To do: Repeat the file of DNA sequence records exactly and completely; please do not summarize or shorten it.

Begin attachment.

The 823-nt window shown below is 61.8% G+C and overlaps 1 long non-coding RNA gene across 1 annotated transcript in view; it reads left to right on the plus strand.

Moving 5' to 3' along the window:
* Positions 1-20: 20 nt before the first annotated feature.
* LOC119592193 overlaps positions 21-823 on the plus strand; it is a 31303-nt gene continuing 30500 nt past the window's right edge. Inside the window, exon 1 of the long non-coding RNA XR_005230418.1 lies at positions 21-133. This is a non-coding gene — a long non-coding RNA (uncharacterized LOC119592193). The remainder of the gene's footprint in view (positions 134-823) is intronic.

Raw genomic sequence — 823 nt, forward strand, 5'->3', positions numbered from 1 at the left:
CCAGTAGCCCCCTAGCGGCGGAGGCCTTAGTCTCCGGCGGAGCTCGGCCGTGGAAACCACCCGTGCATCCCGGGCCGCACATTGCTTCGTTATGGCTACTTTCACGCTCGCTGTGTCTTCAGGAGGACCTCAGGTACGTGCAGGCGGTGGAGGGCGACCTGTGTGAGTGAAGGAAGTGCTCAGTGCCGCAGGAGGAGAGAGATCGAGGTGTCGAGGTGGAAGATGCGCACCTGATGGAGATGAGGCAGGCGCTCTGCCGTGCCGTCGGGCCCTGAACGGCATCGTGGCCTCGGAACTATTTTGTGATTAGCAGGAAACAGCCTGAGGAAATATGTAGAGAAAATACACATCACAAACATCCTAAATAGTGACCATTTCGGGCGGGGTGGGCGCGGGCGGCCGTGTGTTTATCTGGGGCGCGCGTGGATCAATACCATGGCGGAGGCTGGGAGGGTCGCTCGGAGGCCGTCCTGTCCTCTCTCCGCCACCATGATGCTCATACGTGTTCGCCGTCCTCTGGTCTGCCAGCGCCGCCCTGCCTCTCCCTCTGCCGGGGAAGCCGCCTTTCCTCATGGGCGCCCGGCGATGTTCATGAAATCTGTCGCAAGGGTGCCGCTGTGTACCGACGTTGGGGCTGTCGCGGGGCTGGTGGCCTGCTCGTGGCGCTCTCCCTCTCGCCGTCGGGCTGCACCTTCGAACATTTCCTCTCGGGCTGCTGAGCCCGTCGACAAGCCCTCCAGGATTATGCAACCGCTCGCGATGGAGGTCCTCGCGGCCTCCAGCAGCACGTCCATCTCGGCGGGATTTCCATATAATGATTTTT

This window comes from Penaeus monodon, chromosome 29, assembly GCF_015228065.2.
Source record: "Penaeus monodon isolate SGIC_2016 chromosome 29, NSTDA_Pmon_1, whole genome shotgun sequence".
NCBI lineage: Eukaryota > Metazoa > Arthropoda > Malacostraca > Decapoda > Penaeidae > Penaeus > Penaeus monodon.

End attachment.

The 823-nt window shown below is 61.8% G+C and overlaps 1 long non-coding RNA gene across 1 annotated transcript in view; it reads left to right on the plus strand.

Moving 5' to 3' along the window:
* Positions 1-20: 20 nt before the first annotated feature.
* LOC119592193 overlaps positions 21-823 on the plus strand; it is a 31303-nt gene continuing 30500 nt past the window's right edge. Inside the window, exon 1 of the long non-coding RNA XR_005230418.1 lies at positions 21-133. This is a non-coding gene — a long non-coding RNA (uncharacterized LOC119592193). The remainder of the gene's footprint in view (positions 134-823) is intronic.

Raw genomic sequence — 823 nt, forward strand, 5'->3', positions numbered from 1 at the left:
CCAGTAGCCCCCTAGCGGCGGAGGCCTTAGTCTCCGGCGGAGCTCGGCCGTGGAAACCACCCGTGCATCCCGGGCCGCACATTGCTTCGTTATGGCTACTTTCACGCTCGCTGTGTCTTCAGGAGGACCTCAGGTACGTGCAGGCGGTGGAGGGCGACCTGTGTGAGTGAAGGAAGTGCTCAGTGCCGCAGGAGGAGAGAGATCGAGGTGTCGAGGTGGAAGATGCGCACCTGATGGAGATGAGGCAGGCGCTCTGCCGTGCCGTCGGGCCCTGAACGGCATCGTGGCCTCGGAACTATTTTGTGATTAGCAGGAAACAGCCTGAGGAAATATGTAGAGAAAATACACATCACAAACATCCTAAATAGTGACCATTTCGGGCGGGGTGGGCGCGGGCGGCCGTGTGTTTATCTGGGGCGCGCGTGGATCAATACCATGGCGGAGGCTGGGAGGGTCGCTCGGAGGCCGTCCTGTCCTCTCTCCGCCACCATGATGCTCATACGTGTTCGCCGTCCTCTGGTCTGCCAGCGCCGCCCTGCCTCTCCCTCTGCCGGGGAAGCCGCCTTTCCTCATGGGCGCCCGGCGATGTTCATGAAATCTGTCGCAAGGGTGCCGCTGTGTACCGACGTTGGGGCTGTCGCGGGGCTGGTGGCCTGCTCGTGGCGCTCTCCCTCTCGCCGTCGGGCTGCACCTTCGAACATTTCCTCTCGGGCTGCTGAGCCCGTCGACAAGCCCTCCAGGATTATGCAACCGCTCGCGATGGAGGTCCTCGCGGCCTCCAGCAGCACGTCCATCTCGGCGGGATTTCCATATAATGATTTTT

This window comes from Penaeus monodon, chromosome 29, assembly GCF_015228065.2.
Source record: "Penaeus monodon isolate SGIC_2016 chromosome 29, NSTDA_Pmon_1, whole genome shotgun sequence".
NCBI lineage: Eukaryota > Metazoa > Arthropoda > Malacostraca > Decapoda > Penaeidae > Penaeus > Penaeus monodon.